Erik Cavanaugh is a former student at Slippery Rock University of Pennsylvania. You've seen Cavanaugh's improvised solos to songs such as "Eye of the Needle," by Sia, and Rachel Platten's "Stand by You."
"The day after my birthday I got a notification that @worldwidedance started following me on Instagram. Maybe 20 minutes later, everything was blowing up. Hundreds and hundreds of likes and new followers. I thought, What just happened?
By that night, my video had already been viewed more than 100,000 times on Worldwidedance's Facebook page. The New York Post ran a video of me the next morning and it broke 1 million views—then 2, then 3… Now it's at, like, 10.8 million views. Forbes magazine messaged me. People magazine and The Huffington Post reached out. I was on the website for the 'Today' show and on mic.com. The Radio City Rockettes named me 'Dancer of the Week.' The New York Post flew me out to New York for a live segment, which was fun. I said 'yes' to all of it.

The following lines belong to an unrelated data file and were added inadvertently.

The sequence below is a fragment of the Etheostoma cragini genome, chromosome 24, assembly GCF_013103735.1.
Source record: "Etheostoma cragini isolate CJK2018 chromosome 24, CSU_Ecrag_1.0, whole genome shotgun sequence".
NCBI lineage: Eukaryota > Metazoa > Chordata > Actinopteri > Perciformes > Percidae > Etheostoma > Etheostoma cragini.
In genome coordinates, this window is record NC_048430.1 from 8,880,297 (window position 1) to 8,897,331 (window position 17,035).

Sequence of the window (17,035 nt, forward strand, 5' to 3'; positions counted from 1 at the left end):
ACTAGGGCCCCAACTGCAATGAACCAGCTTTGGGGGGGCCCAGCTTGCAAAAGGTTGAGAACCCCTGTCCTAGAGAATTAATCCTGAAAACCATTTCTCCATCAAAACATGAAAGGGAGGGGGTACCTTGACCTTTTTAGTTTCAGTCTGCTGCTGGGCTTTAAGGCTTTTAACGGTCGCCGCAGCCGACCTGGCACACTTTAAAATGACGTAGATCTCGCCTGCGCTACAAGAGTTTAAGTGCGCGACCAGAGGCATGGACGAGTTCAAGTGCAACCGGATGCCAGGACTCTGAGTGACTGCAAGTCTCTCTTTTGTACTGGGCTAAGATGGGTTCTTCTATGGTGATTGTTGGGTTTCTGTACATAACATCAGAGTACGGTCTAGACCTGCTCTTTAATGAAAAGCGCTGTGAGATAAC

I'm very happy that this happened. It helped me gain confidence about who I am. I think people are opening their eyes a bit more that dance is not just for a slimmer body type, and I think I'm helping move that conversation to a better place. I didn't always have the courage to keep going through discouragement in my younger days, and I'd love to be able to give that to people."
One of the biggest myths about ballet dancers is that they don't eat. While we all know that, yes, there are those who do struggle with body image issues and eating disorders, most healthy dancers love food—and eat plenty of it to fuel their busy schedules.
Luckily for us, they're not afraid to show it: